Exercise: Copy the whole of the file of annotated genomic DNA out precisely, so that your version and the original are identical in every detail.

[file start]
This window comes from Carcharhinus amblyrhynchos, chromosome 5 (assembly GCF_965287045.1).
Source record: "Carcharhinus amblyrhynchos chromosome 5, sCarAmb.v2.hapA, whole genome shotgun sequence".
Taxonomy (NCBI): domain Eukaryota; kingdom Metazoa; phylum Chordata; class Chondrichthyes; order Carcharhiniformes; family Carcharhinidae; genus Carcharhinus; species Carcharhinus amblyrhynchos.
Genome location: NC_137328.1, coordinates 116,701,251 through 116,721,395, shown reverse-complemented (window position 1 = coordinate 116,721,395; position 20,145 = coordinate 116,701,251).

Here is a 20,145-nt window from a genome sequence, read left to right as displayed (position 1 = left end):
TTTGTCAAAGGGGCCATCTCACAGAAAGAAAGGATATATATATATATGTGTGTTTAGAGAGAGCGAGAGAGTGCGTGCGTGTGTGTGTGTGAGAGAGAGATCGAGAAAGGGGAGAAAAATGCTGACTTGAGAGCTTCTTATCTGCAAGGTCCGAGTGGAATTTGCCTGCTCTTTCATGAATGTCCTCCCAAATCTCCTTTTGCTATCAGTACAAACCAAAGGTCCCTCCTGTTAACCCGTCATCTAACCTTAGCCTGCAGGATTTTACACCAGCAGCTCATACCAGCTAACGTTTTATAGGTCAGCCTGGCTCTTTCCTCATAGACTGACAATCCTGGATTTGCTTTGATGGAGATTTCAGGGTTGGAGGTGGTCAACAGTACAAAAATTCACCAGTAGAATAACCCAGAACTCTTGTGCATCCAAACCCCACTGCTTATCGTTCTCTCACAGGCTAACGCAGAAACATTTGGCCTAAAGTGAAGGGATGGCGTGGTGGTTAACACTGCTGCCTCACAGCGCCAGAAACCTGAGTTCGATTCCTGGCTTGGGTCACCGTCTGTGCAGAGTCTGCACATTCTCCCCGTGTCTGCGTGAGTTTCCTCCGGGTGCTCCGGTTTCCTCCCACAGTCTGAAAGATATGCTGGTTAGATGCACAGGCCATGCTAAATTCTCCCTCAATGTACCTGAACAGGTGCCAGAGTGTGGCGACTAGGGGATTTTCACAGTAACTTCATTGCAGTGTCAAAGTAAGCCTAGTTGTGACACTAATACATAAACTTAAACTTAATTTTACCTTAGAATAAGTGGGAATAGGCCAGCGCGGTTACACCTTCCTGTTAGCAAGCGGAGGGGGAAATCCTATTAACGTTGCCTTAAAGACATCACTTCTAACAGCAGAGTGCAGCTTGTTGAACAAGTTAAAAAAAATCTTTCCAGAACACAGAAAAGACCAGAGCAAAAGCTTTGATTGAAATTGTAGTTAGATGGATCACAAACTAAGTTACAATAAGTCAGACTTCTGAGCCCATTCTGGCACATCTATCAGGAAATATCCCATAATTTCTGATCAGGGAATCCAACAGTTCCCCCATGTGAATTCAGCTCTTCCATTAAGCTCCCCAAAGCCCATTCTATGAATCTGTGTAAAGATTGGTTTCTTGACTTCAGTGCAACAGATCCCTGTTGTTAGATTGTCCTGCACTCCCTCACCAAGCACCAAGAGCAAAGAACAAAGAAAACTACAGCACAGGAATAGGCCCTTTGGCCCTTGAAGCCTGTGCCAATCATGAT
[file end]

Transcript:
This window comes from Carcharhinus amblyrhynchos, chromosome 5 (assembly GCF_965287045.1).
Source record: "Carcharhinus amblyrhynchos chromosome 5, sCarAmb.v2.hapA, whole genome shotgun sequence".
Taxonomy (NCBI): domain Eukaryota; kingdom Metazoa; phylum Chordata; class Chondrichthyes; order Carcharhiniformes; family Carcharhinidae; genus Carcharhinus; species Carcharhinus amblyrhynchos.
Genome location: NC_137328.1, coordinates 116,701,251 through 116,721,395, shown reverse-complemented (window position 1 = coordinate 116,721,395; position 20,145 = coordinate 116,701,251).

Here is a 20,145-nt window from a genome sequence, read left to right as displayed (position 1 = left end):
TTTGTCAAAGGGGCCATCTCACAGAAAGAAAGGATATATATATATATGTGTGTTTAGAGAGAGCGAGAGAGTGCGTGCGTGTGTGTGTGTGAGAGAGAGATCGAGAAAGGGGAGAAAAATGCTGACTTGAGAGCTTCTTATCTGCAAGGTCCGAGTGGAATTTGCCTGCTCTTTCATGAATGTCCTCCCAAATCTCCTTTTGCTATCAGTACAAACCAAAGGTCCCTCCTGTTAACCCGTCATCTAACCTTAGCCTGCAGGATTTTACACCAGCAGCTCATACCAGCTAACGTTTTATAGGTCAGCCTGGCTCTTTCCTCATAGACTGACAATCCTGGATTTGCTTTGATGGAGATTTCAGGGTTGGAGGTGGTCAACAGTACAAAAATTCACCAGTAGAATAACCCAGAACTCTTGTGCATCCAAACCCCACTGCTTATCGTTCTCTCACAGGCTAACGCAGAAACATTTGGCCTAAAGTGAAGGGATGGCGTGGTGGTTAACACTGCTGCCTCACAGCGCCAGAAACCTGAGTTCGATTCCTGGCTTGGGTCACCGTCTGTGCAGAGTCTGCACATTCTCCCCGTGTCTGCGTGAGTTTCCTCCGGGTGCTCCGGTTTCCTCCCACAGTCTGAAAGATATGCTGGTTAGATGCACAGGCCATGCTAAATTCTCCCTCAATGTACCTGAACAGGTGCCAGAGTGTGGCGACTAGGGGATTTTCACAGTAACTTCATTGCAGTGTCAAAGTAAGCCTAGTTGTGACACTAATACATAAACTTAAACTTAATTTTACCTTAGAATAAGTGGGAATAGGCCAGCGCGGTTACACCTTCCTGTTAGCAAGCGGAGGGGGAAATCCTATTAACGTTGCCTTAAAGACATCACTTCTAACAGCAGAGTGCAGCTTGTTGAACAAGTTAAAAAAAATCTTTCCAGAACACAGAAAAGACCAGAGCAAAAGCTTTGATTGAAATTGTAGTTAGATGGATCACAAACTAAGTTACAATAAGTCAGACTTCTGAGCCCATTCTGGCACATCTATCAGGAAATATCCCATAATTTCTGATCAGGGAATCCAACAGTTCCCCCATGTGAATTCAGCTCTTCCATTAAGCTCCCCAAAGCCCATTCTATGAATCTGTGTAAAGATTGGTTTCTTGACTTCAGTGCAACAGATCCCTGTTGTTAGATTGTCCTGCACTCCCTCACCAAGCACCAAGAGCAAAGAACAAAGAAAACTACAGCACAGGAATAGGCCCTTTGGCCCTTGAAGCCTGTGCCAATCATGAT